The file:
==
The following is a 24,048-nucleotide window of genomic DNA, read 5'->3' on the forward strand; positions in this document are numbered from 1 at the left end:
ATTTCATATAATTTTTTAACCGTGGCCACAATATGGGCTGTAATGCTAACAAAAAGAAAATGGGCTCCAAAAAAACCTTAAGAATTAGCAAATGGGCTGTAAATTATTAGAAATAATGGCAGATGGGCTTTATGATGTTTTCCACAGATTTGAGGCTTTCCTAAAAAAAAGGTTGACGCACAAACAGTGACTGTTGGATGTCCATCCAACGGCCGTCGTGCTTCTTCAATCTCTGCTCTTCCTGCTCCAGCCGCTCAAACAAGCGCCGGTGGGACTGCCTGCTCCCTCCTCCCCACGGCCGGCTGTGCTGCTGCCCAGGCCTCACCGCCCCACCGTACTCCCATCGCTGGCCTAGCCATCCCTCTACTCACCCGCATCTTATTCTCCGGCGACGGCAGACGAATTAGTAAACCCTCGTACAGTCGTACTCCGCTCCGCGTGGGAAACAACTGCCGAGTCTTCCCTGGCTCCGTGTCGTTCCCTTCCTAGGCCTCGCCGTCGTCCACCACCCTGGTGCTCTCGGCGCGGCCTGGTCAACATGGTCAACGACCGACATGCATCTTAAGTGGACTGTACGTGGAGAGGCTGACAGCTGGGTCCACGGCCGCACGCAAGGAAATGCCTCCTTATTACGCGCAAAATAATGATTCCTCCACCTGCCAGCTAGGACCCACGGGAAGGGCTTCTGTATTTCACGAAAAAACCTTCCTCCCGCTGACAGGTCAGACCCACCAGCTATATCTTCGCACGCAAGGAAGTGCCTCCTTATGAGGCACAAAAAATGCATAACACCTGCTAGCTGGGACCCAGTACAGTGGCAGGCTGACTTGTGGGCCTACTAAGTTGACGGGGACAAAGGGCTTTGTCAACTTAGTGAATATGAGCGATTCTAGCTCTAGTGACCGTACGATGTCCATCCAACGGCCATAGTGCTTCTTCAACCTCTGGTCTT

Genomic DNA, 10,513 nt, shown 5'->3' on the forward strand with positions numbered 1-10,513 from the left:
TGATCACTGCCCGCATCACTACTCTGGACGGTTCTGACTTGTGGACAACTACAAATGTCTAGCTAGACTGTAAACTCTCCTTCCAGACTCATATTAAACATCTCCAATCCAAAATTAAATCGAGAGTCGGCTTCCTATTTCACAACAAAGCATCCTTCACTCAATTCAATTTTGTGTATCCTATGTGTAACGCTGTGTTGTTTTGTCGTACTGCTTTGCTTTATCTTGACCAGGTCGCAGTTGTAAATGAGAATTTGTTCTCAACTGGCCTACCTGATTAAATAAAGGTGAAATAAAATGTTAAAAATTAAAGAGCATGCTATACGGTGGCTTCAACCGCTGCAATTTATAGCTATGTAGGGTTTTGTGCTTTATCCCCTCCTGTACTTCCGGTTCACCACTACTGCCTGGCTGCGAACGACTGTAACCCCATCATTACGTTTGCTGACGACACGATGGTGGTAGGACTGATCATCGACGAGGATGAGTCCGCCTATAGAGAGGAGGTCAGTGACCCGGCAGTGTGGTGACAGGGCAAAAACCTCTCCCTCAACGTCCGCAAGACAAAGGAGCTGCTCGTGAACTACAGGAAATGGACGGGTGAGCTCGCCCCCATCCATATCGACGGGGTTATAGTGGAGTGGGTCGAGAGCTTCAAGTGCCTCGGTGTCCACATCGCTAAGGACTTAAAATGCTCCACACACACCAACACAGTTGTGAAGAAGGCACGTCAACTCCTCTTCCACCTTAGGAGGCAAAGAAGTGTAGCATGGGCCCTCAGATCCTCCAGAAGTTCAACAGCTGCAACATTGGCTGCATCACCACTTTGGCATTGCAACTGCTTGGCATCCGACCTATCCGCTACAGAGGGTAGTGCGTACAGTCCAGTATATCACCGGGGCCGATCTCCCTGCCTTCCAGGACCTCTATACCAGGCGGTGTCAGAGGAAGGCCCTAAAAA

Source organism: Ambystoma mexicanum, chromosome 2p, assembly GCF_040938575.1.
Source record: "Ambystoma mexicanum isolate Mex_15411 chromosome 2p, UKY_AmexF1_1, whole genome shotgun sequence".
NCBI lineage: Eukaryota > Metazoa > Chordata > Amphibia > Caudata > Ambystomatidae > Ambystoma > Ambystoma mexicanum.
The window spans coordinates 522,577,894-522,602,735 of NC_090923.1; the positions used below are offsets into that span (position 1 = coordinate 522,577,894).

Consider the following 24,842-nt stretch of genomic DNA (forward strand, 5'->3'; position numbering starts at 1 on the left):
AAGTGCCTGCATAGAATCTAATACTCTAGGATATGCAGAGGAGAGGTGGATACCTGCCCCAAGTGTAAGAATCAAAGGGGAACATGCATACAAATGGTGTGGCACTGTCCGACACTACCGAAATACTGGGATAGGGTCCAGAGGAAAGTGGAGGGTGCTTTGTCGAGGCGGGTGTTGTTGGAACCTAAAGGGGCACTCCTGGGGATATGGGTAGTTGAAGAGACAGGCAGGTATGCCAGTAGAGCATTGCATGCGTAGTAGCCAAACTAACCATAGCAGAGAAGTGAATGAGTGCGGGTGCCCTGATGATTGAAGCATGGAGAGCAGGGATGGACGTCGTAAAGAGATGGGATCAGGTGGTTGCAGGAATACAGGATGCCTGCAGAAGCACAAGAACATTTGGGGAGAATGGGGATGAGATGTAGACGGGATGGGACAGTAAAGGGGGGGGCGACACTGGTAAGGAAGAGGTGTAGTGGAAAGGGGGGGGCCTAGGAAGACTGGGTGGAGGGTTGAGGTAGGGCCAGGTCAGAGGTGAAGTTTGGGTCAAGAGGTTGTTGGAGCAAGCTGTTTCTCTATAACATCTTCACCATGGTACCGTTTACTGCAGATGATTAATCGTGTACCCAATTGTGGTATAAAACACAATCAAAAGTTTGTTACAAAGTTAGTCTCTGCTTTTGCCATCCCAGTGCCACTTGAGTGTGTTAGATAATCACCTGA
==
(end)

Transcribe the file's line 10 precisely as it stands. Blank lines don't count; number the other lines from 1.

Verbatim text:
AAGTGCCTGCATAGAATCTAATACTCTAGGATATGCAGAGGAGAGGTGGATACCTGCCCCAAGTGTAAGAATCAAAGGGGAACATGCATACAAATGGTGTGGCACTGTCCGACACTACCGAAATACTGGGATAGGGTCCAGAGGAAAGTGGAGGGTGCTTTGTCGAGGCGGGTGTTGTTGGAACCTAAAGGGGCACTCCTGGGGATATGGGTAGTTGAAGAGACAGGCAGGTATGCCAGTAGAGCATTGCATGCGTAGTAGCCAAACTAACCATAGCAGAGAAGTGAATGAGTGCGGGTGCCCTGATGATTGAAGCATGGAGAGCAGGGATGGACGTCGTAAAGAGATGGGATCAGGTGGTTGCAGGAATACAGGATGCCTGCAGAAGCACAAGAACATTTGGGGAGAATGGGGATGAGATGTAGACGGGATGGGACAGTAAAGGGGGGGGCGACACTGGTAAGGAAGAGGTGTAGTGGAAAGGGGGGGGCCTAGGAAGACTGGGTGGAGGGTTGAGGTAGGGCCAGGTCAGAGGTGAAGTTTGGGTCAAGAGGTTGTTGGAGCAAGCTGTTTCTCTATAACATCTTCACCATGGTACCGTTTACTGCAGATGATTAATCGTGTACCCAATTGTGGTATAAAACACAATCAAAAGTTTGTTACAAAGTTAGTCTCTGCTTTTGCCATCCCAGTGCCACTTGAGTGTGTTAGATAATCACCTGA